Published in Sunday Midday on 3 August 2008
Everybody knows the story of the prince who was sheltered by his father from all the problems of life. He had a prosperous kingdom, a beautiful wife and a lovely child. But one day, as he wandered through the streets of his mountain kingdom he saw people who were old, diseased and dying. This is what will happen to all. There is no escape, he was told. A sense of gloom overpowered him. He wondered how he could be happy again. So he left his palace, his wife, his child, in the middle of the night, and wandered through the forests, amongst sages and sorcerers, seeking answers. Some told him, happiness can come through magic. Others told him it can come through spiritual power obtained through self-mortification. He tried all the paths but none worked. Finally, he sat under a Pipal tree and contemplated on the nature of life and realized, Desire is the cause of suffering! With this realization he became the Buddha, the enlightened one. Vasuki, king of serpents, rose from under the earth to spread his hood over his head. The hood of the serpent, spread out like a parasol, was a symbol of his intellectual and spiritual achievement. Buddha went from city to city sharing his newfound wisdom to all. He then set up an order of monks and nuns, the Sangha, who went around answering two very basic questions: why are people unhappy and how can they be happy?
But not many people know what happened after this event, which took place 500 years before Jesus Christ, and 1200 years before the Prophet Muhammad. People wondered why was the prince so blessed – why was it that of all the unhappy people in the world only he was able to solve this great mystery of life. It must be his fate, said some. But how does one create such a blessed fate? By doing good deeds, said others. What were Buddha’s good deeds? And when did he do it? Acts of compassion in his past life, was the reply. And with that a set of stories came to being, collectively known as Jataka, which tell how Buddha was compassionate and generous in each of his past lives until he had accumulated enough merit to be born as Siddhartha Gautama of the Sakya clan who eventually became the Buddha. So there is the story of the monkey who stretched himself across the river helping his troop cross over and breaking his back in the process. And there is the story of the large tree that begged the woodcutter to cut him in small pieces so that his fall did not destroy the smaller trees around him. And there is the story of the elephant who killed himself so that he could feed the starving travelers. Buddha in these previous lives was called Bodhisattva – the compassionate one, who was on his way to become the Buddha. People where encouraged to be as compassionate and generous as the Bodhisattva if they wished Buddha-hood for themselves.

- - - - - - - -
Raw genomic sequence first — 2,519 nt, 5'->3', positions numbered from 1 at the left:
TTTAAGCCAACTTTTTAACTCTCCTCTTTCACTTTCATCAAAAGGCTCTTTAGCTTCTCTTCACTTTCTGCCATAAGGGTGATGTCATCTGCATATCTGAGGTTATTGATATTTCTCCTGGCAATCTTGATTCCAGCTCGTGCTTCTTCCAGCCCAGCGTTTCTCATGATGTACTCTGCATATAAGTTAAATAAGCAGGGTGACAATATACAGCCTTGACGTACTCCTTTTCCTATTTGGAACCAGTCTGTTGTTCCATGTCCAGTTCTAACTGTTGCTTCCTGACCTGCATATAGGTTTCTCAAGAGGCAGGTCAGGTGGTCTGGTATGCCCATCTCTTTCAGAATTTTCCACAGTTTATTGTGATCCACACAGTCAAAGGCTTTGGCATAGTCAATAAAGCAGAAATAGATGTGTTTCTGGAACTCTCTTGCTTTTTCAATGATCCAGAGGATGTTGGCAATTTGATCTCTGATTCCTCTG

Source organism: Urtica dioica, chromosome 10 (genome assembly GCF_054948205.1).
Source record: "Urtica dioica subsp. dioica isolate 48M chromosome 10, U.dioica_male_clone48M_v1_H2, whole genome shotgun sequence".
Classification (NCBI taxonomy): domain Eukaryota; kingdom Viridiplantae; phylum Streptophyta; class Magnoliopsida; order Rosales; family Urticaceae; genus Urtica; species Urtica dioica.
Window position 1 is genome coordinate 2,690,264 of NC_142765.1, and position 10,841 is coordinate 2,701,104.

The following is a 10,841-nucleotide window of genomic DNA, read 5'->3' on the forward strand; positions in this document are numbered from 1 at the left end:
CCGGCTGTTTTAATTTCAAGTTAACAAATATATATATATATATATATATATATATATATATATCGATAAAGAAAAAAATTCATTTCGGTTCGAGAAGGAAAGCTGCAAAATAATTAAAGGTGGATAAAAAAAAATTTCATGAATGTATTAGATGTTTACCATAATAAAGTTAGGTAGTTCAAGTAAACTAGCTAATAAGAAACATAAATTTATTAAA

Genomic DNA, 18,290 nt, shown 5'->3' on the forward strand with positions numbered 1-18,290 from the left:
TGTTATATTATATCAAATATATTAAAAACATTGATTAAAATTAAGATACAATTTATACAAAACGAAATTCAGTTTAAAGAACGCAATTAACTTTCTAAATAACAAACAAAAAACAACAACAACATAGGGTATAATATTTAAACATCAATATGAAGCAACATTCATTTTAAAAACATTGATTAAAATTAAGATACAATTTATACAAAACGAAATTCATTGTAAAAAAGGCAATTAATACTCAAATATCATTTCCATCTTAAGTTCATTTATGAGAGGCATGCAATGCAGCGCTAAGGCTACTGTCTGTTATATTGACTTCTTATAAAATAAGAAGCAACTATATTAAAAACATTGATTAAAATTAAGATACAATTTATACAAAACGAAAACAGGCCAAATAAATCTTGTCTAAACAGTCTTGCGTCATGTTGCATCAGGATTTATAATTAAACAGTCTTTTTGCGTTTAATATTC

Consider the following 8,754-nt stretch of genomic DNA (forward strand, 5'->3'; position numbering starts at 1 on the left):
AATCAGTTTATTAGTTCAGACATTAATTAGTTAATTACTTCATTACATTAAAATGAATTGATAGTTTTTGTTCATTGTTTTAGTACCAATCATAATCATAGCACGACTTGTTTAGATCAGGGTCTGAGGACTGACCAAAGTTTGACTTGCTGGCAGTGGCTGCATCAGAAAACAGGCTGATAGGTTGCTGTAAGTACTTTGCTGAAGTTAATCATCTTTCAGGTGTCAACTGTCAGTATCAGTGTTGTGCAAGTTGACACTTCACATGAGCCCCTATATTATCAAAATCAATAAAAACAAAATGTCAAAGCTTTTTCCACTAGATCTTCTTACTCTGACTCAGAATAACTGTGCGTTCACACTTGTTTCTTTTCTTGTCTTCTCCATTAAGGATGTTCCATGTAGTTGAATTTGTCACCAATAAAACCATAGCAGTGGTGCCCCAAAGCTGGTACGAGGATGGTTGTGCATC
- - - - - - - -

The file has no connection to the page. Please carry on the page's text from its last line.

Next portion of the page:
As the centuries passed, there were many who felt that Bodhisattvas were superior to Buddha; they were not just Buddhas-to-be. Buddha was the enlightened one – the one who showed the path and then walked away without turning back. Bodhisattva, on the other hand, was the one who showed the path to all, but one who refused to walk this path until all creatures on earth had walked that way. The Bodhisattva by delaying his own Buddha-hood for the sake of others was more compassionate, hence greater. Bodhisattva was the one who sprouts many eyes to shed more tears for the suffering of all creatures, the one who sprouts many ears to hear the cries of all, the one who sprouts many mouths to speak comforting words to all, and the one who sprouts many arms to hug all and make everyone feels secure. Bodhisattva did not make people feel guilty about wanting things; he helped them cope with the unhappiness that followed when desires were not fulfilled.
For many, Buddha was highly intellectual in his approach while Bodhisattvas seemed more emotional. Buddha was all head; Bodhisattva was all heart. Buddhist schools where Buddha was more valued that Bodhisattva came to be known as Thervada or the primary school while Buddhist schools that valued Bodhisattva over Buddha came to be known as Mahayana or the greater school. Thervada Buddhism spread to Sri Lanka, Cambodia, Thailand and other parts of South East Asia. Mahayana Buddhism spread through Central Asia to China and Japan.
In art, Bodhisattvas can be distinguished from the Buddha by the presence of many hands and heads. Buddha has one hand and sits serenely with eyes shut – his hands may be in a posture that symbolically represent knowledge. Bodhisattvas are more dramatic with dozens of heads and arms. The most popular Bodhisattvas are Avatilokeshwara and Amitabha and Manjushri (who will be born on earth in the future). In China, Avatilokeshwara is even visualized as a woman, Guan-yin, who understands the human condition and, with empathy, fulfils everyone’s wish.
This transformation of Buddha to Bodhisattva, from teacher to angel, suggests that as humans we prefer affection over wisdom; more than knowledge, we need love.